Nowadays eating out (or ordering in) is more popular than ever. Customers though are also becoming more health-conscious, and expectations of nutritional information being available on menus are becoming more and more prevalent. Diners expect to know what’s in their food and what options are available for people with dietary restriction such as gluten-free, vegan, dairy free etc.
With that being said, more and more restaurants are turning to in-house or consultant dietitians and nutritionists to assist them.
What Will A Dietitian Do?
Dietitians’ responsibilities are wide-reaching and varied, but typically they will assist chefs with the development of menus and recipes, vet potential ingredients and products, lead staff and customer education, offer nutritional advice to customers, research food trends, run competitive analysis, and even work as a brand ambassador as they communicate directly with your customers to offer information and advice.
Dietitians Keep You Up to Date With Regulation and Food Safety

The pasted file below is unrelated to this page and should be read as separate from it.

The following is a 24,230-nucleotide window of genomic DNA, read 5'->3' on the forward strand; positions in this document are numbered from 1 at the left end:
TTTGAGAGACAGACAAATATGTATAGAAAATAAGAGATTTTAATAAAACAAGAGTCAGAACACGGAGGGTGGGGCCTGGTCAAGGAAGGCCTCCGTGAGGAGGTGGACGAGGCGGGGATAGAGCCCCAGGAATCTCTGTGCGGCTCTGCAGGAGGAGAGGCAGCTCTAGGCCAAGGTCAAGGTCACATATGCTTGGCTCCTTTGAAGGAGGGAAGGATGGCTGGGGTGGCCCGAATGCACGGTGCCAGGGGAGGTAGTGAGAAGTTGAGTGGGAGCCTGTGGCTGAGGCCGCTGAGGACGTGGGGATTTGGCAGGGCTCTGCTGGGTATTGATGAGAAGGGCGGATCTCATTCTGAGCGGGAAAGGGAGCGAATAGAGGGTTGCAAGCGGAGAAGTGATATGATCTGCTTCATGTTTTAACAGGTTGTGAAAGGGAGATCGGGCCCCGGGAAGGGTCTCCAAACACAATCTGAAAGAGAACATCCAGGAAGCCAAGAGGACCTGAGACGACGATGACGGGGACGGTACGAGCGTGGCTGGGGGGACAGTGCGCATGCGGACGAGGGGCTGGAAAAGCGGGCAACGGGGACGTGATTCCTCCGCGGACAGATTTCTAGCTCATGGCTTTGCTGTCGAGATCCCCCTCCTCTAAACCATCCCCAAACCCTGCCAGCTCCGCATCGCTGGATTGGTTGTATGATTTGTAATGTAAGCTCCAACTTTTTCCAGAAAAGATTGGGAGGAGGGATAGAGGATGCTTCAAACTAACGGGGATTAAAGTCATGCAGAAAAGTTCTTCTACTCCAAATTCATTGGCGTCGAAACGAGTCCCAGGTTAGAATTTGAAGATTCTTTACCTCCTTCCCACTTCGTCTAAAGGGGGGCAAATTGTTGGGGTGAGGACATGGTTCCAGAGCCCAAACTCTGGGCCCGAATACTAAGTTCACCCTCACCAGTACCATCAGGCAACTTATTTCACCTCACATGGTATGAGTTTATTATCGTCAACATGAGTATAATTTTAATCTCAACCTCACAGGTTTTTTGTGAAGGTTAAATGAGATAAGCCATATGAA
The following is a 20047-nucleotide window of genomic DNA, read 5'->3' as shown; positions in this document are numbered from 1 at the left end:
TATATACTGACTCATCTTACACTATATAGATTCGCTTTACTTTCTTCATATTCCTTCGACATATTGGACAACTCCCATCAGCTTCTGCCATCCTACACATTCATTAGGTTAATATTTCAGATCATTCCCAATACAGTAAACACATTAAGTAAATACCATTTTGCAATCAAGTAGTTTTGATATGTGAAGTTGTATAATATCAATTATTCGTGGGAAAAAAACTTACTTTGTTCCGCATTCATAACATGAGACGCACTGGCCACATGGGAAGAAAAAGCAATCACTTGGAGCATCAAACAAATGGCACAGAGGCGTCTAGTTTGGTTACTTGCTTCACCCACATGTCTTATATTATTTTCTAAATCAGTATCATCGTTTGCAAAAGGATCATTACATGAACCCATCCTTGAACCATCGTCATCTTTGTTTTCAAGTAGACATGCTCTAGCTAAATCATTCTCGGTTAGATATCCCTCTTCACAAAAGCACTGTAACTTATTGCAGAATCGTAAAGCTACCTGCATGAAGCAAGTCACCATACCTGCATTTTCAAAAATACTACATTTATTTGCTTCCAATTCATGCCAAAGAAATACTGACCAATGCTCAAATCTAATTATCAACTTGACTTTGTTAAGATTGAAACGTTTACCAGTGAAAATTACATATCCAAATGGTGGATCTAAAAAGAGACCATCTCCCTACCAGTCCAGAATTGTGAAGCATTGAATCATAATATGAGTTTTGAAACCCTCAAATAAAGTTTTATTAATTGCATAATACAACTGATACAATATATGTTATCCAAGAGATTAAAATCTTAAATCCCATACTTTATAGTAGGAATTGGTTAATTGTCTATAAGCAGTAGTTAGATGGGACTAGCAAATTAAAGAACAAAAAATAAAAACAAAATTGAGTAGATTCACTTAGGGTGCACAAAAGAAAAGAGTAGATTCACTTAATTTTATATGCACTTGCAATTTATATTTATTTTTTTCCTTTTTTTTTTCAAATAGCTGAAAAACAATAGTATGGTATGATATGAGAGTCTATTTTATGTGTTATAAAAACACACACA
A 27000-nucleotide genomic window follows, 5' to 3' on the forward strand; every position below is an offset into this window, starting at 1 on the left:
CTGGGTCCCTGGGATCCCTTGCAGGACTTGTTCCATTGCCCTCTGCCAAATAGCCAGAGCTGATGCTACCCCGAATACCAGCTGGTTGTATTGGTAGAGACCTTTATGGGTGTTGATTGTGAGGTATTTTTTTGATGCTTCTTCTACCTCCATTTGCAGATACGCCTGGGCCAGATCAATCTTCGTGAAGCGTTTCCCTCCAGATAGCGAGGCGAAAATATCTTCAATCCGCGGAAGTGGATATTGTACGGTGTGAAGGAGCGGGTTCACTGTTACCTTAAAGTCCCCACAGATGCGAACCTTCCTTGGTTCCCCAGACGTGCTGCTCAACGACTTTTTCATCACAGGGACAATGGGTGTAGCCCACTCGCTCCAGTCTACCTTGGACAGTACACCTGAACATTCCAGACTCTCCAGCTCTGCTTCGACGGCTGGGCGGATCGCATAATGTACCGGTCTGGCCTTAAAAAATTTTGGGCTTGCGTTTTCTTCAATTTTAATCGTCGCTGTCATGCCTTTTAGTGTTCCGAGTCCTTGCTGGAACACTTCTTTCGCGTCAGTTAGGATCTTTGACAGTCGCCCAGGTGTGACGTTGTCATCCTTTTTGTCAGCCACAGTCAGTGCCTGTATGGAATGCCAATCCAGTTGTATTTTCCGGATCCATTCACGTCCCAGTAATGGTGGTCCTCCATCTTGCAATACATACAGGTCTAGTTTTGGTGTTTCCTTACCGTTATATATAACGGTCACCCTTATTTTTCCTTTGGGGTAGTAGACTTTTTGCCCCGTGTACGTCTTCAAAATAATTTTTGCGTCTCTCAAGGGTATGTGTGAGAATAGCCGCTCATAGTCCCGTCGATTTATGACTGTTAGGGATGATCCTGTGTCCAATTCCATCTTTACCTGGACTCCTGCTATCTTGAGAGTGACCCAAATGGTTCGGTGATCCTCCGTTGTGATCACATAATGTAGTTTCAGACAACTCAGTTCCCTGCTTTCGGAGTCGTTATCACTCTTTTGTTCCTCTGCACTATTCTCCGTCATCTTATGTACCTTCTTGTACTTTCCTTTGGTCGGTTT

Dietitians ensure you are keeping up to date on food safety and complying with FDA regulations. They can also advise you on food safety training for your staff, as well as allergen labeling and allergy protocol training.
Dietitians Understand Health Claims, Diets and Food Labeling
Dietitians are able to tell you exactly what on your menu can be called gluten-free, vegan, dairy-free, keto, or any other term you want to add to your menu to indicate to diners what dietary restrictions you cater to. When you make it easy for customers to know what they can and can’t eat and offer them a reliable source of health information, they are surely to come back again.
Dietitians Can Save You Money
Brands which don’t use a dietitian will often have to pay a third party to attain the nutritional information for labeling and to comply with FDA regulations. If you have a consulting dietitian on board who knows your brand well, you will save on fees, get the benefit of their expertise into your menu development, public relations and marketing. A dietitian will develop relationships with your customers and help gain their loyalty and trust.
Finally, working with dietitian is not a new idea, but as diners look for more transparency and nutritional information about the food they are served, it is becoming an important one and added value to both the F&B sector as well as consumers.